Sunday, December 26, 2010

Mushroom Season 2010-11

Mushroom season is underway - despite all the rain we have had, the chanterelle season is lagging about six weeks behind last year's season.  Last year I was harvesting 40-60 pounds of mushrooms/week by this time of year!  This year - I'm lucky to come out with 4-6 pounds.  Most of the chanterelles are closer to the edge of any given stand of trees where they get a bit more warmth, quite a few buttons.

Lots of other foragers are finding bonanzas in other areas but - being the creature that they are - they aren't giving up the information on where they are finding stuff!  Hoping to head out to Salt Point State Park next week to look for black trumpets, hedgehogs, maybe some late porcini and other good stuff.  Mushroom reports & pictures coming soon!  I've sprayed my shoes & rain jacket with Scotch Guard just to be ready! Maybe I should go do my hat, too...

Monday, December 20, 2010

Golden Chanterelle Stroganoff

If you haven't yet signed up for one of Chef Eric Tucker's cooking classes at Millennium, perhaps this will tempt you - Chanterelle Stroganoff.  He said it was ok for me to reproduce this recipe, so here you go!

This is one of my favorite recipes - I have experimented with a few variations which I will mention below. 

Chanterelle "Stroganoff" by Chef Eric Tucker

  • 1 yellow onion, sliced into thin crescents
  • 2 cloves garlic, minced or pressed
  • 2 Tb olive oil
  • 1# cleaned chanterelles, sliced thin
  • 1 tsp fresh thyme leaves
  • 2 tsp paprika
  • 1 Tb tomato paste
  • 2 c vegetable or mushroom stock
  • 1 Tb nutritional yeast (or more, to taste)
  • 1 c cashew cream (make yourself with pre-soaked cashews, drain, blend with cold water, dash of salt and squeeze of lemon til you get a cream)
  • juice of 1/2 lemon
  • salt & pepper, to taste
  • minced fresh dill
  • lemon zest
  • cooked papardelle (super easy to make yourself!)
  1. In a large skillet, sautee the onion in the olive oil over medium, stirring often until onion is medium caramelized.
  2. Add garlic & mushrooms, continue to sautee, stirring often until the mushrooms are dry.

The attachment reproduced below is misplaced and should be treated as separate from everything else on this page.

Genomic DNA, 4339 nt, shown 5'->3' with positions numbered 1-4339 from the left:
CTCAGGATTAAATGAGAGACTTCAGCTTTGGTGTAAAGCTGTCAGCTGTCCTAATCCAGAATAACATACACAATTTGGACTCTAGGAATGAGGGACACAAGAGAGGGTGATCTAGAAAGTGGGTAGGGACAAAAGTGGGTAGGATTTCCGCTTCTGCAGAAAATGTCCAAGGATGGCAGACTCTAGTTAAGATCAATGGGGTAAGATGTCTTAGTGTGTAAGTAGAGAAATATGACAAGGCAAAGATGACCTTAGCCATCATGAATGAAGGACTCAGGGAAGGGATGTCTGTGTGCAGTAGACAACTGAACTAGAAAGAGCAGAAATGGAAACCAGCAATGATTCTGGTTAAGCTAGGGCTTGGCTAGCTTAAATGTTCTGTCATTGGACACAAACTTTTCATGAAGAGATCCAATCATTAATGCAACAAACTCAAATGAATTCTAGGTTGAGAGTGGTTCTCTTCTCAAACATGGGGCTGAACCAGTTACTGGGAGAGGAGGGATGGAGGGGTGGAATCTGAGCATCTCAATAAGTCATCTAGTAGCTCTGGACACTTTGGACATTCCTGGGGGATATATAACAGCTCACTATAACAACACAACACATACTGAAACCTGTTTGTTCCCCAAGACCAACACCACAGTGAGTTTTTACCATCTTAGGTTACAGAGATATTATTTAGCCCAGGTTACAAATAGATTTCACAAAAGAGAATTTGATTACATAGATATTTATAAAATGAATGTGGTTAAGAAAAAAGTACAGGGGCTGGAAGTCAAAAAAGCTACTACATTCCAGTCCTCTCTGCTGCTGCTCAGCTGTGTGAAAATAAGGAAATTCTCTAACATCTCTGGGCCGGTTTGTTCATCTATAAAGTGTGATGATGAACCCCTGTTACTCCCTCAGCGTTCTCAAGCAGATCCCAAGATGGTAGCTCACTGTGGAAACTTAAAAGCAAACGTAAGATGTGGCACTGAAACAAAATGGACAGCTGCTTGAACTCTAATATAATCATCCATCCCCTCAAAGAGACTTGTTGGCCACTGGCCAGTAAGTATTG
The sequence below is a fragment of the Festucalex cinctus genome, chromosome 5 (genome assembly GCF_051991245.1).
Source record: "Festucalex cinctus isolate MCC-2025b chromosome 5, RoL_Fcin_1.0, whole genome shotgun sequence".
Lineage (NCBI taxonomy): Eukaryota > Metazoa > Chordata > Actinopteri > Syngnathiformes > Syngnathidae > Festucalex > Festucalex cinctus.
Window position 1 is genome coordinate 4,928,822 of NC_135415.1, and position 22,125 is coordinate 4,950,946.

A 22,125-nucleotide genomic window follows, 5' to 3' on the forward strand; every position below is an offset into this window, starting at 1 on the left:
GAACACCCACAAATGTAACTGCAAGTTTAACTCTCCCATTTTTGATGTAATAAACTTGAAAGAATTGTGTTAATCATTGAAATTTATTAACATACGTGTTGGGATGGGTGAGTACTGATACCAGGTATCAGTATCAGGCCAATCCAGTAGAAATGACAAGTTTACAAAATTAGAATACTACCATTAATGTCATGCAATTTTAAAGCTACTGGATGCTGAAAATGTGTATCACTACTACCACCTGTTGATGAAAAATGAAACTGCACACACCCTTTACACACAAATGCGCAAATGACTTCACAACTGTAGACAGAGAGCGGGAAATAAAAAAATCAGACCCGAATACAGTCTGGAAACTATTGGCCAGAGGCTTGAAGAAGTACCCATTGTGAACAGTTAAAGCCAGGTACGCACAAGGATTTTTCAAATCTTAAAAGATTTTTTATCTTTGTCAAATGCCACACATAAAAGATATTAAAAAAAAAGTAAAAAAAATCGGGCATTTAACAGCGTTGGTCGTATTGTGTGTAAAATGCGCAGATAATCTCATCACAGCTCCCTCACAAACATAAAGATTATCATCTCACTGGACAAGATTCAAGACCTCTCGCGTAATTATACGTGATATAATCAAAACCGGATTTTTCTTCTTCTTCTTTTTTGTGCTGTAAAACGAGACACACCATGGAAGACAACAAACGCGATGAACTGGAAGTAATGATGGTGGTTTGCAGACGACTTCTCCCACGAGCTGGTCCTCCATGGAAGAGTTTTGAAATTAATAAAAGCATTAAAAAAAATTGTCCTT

3. Add thyme & paprika, sautee 30 seconds, then deglaze with red wine.
  4. Add tomato paste, stock & nutritional yeast and simmer 5 minutes.
  5. Add cashew cream, simmer until thick.
  6. Taste & adjust seasoning.  
  7. Toss the cooked papardelle with some olive oil.  
  8. Place a portion of sauce over noodles, sprinkle with dill & lemon zest.
Variations:  I have made this with morels and other mushrooms - it comes out pretty delicious.  I have also substituted dry sherry for red wine for deglazing.  

Make your own pasta  - it's really not hard, and papardelle are wide strips that you want to cut by hand anyway.  Rustic homemade noodles are divine!

Friday, December 17, 2010

Millennium Winter Mushroom Cooking Class 2011

If you have never attended a cooking class at Millennium - or even at all - I highly recommend getting behind the counter at Millennium with Chef Eric Tucker for his annual Winter Mushroom Cooking class.  There's usually a pre-class foraging trip in addition to the pre-class Farmer's Market trip.

Winter Mushroom Cooking Class
Sunday January 9, 2011
10am-4pm (ish)
Join Eric Tucker for a hands on cooking class in the Millennium kitchen. Spend the second Sunday of the new year creating multiple mushroom filled courses that you will then have the opportunity to sit down and enjoy family style. You will be working with mushrooms that Eric has foraged locally and you will have the opportunity to join Eric for a guided tour through the Ferry Building Farmers' Market on Saturday, January 8 at 10am.
Space is limited, please call Alison for a reservation 415.345.3900x13

Wednesday, December 15, 2010

Chanterelles & Israeli Couscous

Recipes often result from "what do I have in the house" - in my case, I am fortunate that I have a giant pile of chanterelles, plus kale growing in the yard and a well stocked pantry of dry ingredients.  This is a quick and easy dish that you can make up using one pot and one skillet, substituting any mushrooms you like!  This recipe can also be done fat-free since chanterelles throw off a lot of water.

  • 1-1.5 pounds golden chanterelles (or other mushrooms) 1/2" dice or coarsely chopped
  • 3 cloves garlic, minced
  • 1/2 yellow onion, diced
  • 1/2 c chopped parsley
  • 1/2 c  Tuscan or Dino kale, chiffonade into thin strips
  • 1 c dry Israeli couscous
  • 2 packets Road's End Organics herb gravy
  • Veggie stock or almond milk, as needed
  • 1 tsp dried thyme 
  • 1 tsp dried lemon zest or 1 Tb fresh lemon zest (or more, to taste!)
  • Salt, black pepper, paprika - to taste
  • Olive oil  or sesame oil (optional)
  • splash of dry sherry or cheap sake for deglazing
  1. Prepare the couscous in a separate pot with salted water or veggie stock, adding the lemon zest after liquid is about half reduced.